Texas Approves Sweeping New Powers to Enforce Immigration Laws
Texas has approved a new law granting sweeping powers to enforce immigration laws, leading to controversy and opposition from legal experts, legislators, and Mexico's government.
Critics have likened this measure to the controversial 2010 Arizona law known as the "Show Me Your Papers" bill, which was largely invalidated by the U.S. Supreme Court. It is worth noting that immigration enforcement falls under federal jurisdiction, which makes Texas' new law vulnerable to legal challenges.
Under this law, any Texas law enforcement officer has the power to arrest individuals suspected of entering the country illegally. Once apprehended, these individuals must either comply with a Texas judge's order to leave the U.S. or face prosecution on misdemeanor charges for illegal entry. If they refuse to leave, they could be arrested again on more serious felony charges.
Governor Abbott, who signed the law at a section of the border fence in Brownsville, expresses confidence that the number of illegal crossings into Texas will decrease significantly due to the severity of the consequences imposed by the law. He anticipates a reduction of "well over 50%, maybe 75%."
Texas Republicans have been increasingly assertive in challenging the federal government's control over immigration. They argue that President Joe Biden's administration has failed to adequately address the situation at the southern border, which spans 1,950 miles. In an effort to demonstrate their stance, Texas has transported over 65,000 migrants to cities across the country since August 2022. The state has also taken measures like installing razor wire along the banks of the Rio Grande, unintentionally causing harm to some asylum-seekers.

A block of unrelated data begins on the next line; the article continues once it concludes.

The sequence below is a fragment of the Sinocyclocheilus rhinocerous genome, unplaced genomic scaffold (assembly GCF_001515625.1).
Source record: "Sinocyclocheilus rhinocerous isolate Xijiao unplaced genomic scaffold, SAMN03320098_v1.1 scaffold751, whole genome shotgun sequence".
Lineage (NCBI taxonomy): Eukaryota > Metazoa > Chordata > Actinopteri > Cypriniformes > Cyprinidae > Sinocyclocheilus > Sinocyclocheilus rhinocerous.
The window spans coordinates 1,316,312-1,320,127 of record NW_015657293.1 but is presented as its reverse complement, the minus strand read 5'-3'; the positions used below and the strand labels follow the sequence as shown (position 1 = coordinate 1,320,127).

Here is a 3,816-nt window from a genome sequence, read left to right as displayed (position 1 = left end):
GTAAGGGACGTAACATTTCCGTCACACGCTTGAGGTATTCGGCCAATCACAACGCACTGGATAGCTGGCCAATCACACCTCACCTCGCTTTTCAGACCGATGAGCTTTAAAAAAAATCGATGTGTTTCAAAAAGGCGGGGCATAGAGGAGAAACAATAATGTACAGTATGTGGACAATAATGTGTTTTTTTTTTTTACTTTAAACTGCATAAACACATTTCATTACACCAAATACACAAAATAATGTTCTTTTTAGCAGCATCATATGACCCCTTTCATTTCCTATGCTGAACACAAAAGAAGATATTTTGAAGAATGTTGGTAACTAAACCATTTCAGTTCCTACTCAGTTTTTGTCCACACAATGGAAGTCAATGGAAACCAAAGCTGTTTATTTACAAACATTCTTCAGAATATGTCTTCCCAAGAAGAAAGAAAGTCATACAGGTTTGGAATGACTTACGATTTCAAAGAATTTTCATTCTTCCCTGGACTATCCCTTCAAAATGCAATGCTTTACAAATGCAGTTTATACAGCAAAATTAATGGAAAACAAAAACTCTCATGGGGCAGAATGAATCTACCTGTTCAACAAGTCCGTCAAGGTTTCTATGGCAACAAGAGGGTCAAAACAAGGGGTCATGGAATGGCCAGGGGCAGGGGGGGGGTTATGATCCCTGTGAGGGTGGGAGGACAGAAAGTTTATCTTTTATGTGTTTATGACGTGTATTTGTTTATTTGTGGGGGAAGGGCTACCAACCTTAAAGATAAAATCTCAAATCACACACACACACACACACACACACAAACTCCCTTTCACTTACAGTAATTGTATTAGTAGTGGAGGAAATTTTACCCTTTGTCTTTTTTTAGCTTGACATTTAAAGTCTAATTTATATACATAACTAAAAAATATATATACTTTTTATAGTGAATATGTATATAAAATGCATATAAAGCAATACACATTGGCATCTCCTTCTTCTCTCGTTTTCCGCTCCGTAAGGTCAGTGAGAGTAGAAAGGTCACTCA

Furthermore, U.S. Customs and Border Protection temporarily closed two railroad border crossings in Texas on Monday. This decision aimed to redirect officers to assist in processing migrants. However, rail operators expressed concerns about the impact these closures would have on trade leading up to Christmas.
The recently implemented Texas measure has come under fire from legal experts who argue that it violates the U.S. government's jurisdiction over immigration enforcement. The American Civil Liberties Union of Texas has vowed to challenge the law in court, and over 20 congressional Democrats have signed a letter urging the U.S. Justice Department to take legal action against it.
Mexico's government has also voiced its opposition to the law. While bilateral and international agreements require Mexico to accept the deportation of its own citizens, the Texas law broadens the scope by allowing deportations of individuals from other countries. This move contradicts existing agreements. Under the law, migrants ordered to leave would be sent to ports of entry along the Mexico border, even if they are not Mexican citizens.
Addressing concerns raised during the November debate in the Texas House, GOP state Rep. David Spiller clarified that the law is not intended to be a widespread roundup and deportation of all immigrants. He emphasized that enforcement efforts would primarily focus on border counties, refuting proposals to narrow the law, such as exempting police on college campuses.
Critics argue that Texas Republicans are leveraging this law as an opportunity to prompt the Supreme Court's conservative majority to reconsider a crucial 2012 decision made in Arizona. In that decision, Justice Anthony Kennedy recognized Arizona's frustrations with undocumented immigrants but stressed the need to abide by federal law without undermining it.